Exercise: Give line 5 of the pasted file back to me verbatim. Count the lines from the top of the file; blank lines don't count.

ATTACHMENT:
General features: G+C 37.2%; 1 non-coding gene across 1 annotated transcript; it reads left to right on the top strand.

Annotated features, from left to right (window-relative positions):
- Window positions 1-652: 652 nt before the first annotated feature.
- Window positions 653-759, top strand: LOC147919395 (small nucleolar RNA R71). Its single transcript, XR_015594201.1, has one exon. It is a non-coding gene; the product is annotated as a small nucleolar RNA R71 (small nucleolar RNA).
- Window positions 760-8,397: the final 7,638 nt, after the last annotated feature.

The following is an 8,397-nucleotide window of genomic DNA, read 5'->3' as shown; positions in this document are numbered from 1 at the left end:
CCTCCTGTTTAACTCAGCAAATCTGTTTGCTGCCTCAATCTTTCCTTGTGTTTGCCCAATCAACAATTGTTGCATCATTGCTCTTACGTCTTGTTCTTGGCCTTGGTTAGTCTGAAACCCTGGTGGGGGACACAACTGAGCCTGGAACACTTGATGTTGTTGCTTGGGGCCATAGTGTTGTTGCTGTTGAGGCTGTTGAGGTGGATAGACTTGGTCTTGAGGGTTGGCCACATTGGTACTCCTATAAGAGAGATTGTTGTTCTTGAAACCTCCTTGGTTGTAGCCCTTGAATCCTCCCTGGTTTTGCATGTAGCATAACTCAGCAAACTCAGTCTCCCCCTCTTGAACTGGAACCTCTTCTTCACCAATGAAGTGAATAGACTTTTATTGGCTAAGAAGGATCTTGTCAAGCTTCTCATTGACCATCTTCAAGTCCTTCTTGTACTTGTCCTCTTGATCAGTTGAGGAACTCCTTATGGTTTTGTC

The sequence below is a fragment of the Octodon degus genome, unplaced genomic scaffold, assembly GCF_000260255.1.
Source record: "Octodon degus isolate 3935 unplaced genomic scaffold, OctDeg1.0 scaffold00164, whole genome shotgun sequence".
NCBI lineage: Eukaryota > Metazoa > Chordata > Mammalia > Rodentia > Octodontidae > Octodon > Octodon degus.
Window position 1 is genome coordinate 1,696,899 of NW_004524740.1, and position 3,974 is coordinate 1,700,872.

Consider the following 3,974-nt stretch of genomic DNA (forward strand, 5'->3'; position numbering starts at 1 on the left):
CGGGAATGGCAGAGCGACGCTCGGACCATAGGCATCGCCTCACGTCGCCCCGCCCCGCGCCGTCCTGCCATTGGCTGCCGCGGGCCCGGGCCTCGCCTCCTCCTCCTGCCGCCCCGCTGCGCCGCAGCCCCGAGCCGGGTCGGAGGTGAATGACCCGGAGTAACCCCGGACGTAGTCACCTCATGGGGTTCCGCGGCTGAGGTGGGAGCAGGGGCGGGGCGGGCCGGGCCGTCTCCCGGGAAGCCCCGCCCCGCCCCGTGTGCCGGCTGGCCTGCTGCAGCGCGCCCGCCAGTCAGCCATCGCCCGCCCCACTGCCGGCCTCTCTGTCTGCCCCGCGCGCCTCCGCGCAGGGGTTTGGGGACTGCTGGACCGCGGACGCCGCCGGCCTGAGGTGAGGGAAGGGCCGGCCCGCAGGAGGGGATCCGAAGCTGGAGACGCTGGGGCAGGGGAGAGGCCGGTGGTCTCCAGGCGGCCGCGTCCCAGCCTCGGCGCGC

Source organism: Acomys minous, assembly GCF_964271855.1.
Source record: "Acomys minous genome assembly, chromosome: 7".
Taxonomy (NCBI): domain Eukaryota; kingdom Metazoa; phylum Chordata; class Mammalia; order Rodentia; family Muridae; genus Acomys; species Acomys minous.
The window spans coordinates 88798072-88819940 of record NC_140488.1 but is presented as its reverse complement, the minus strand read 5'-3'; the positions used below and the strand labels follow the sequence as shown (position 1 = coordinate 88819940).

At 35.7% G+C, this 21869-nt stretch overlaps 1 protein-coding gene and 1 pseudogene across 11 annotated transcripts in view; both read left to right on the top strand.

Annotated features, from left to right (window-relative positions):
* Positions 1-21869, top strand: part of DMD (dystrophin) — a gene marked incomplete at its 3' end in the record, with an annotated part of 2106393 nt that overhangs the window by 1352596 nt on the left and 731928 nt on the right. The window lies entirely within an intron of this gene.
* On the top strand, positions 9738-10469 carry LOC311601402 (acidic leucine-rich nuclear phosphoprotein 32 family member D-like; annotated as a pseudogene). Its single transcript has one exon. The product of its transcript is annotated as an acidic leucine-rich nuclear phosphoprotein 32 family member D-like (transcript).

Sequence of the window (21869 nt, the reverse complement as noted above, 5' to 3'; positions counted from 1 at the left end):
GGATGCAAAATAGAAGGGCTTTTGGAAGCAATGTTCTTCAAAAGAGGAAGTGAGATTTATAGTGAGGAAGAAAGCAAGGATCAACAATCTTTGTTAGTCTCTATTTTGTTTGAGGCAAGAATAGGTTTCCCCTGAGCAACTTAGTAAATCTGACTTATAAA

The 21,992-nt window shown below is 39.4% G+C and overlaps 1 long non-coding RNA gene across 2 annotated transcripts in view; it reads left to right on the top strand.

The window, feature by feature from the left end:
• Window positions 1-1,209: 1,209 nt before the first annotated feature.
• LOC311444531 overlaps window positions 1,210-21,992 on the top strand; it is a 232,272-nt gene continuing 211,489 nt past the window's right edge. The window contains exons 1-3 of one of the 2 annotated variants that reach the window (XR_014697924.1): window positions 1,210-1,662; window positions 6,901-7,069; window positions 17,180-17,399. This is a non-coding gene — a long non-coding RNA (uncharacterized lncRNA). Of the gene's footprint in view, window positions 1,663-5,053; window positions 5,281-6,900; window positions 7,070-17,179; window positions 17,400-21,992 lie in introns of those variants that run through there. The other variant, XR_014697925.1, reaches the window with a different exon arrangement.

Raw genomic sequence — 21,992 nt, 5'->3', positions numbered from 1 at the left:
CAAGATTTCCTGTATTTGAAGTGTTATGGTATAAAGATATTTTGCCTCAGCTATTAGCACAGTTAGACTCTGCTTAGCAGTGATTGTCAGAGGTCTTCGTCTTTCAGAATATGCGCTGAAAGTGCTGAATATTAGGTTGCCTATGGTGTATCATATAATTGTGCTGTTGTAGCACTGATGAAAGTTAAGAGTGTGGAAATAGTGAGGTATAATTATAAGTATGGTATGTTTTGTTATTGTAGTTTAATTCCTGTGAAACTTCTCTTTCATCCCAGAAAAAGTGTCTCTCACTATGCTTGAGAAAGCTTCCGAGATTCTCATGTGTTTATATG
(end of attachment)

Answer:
- Window positions 760-8,397: the final 7,638 nt, after the last annotated feature.